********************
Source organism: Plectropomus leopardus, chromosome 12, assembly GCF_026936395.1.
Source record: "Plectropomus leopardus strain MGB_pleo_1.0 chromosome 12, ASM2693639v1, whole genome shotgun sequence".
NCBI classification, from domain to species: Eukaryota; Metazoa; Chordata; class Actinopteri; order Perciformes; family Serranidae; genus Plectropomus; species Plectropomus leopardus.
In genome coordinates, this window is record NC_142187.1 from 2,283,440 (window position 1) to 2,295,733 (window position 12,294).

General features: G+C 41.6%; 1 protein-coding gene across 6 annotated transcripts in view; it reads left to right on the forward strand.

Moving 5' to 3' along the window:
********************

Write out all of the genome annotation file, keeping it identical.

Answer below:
Source organism: Plectropomus leopardus, chromosome 12, assembly GCF_026936395.1.
Source record: "Plectropomus leopardus strain MGB_pleo_1.0 chromosome 12, ASM2693639v1, whole genome shotgun sequence".
NCBI classification, from domain to species: Eukaryota; Metazoa; Chordata; class Actinopteri; order Perciformes; family Serranidae; genus Plectropomus; species Plectropomus leopardus.
In genome coordinates, this window is record NC_142187.1 from 2,283,440 (window position 1) to 2,295,733 (window position 12,294).

General features: G+C 41.6%; 1 protein-coding gene across 6 annotated transcripts in view; it reads left to right on the forward strand.

Moving 5' to 3' along the window: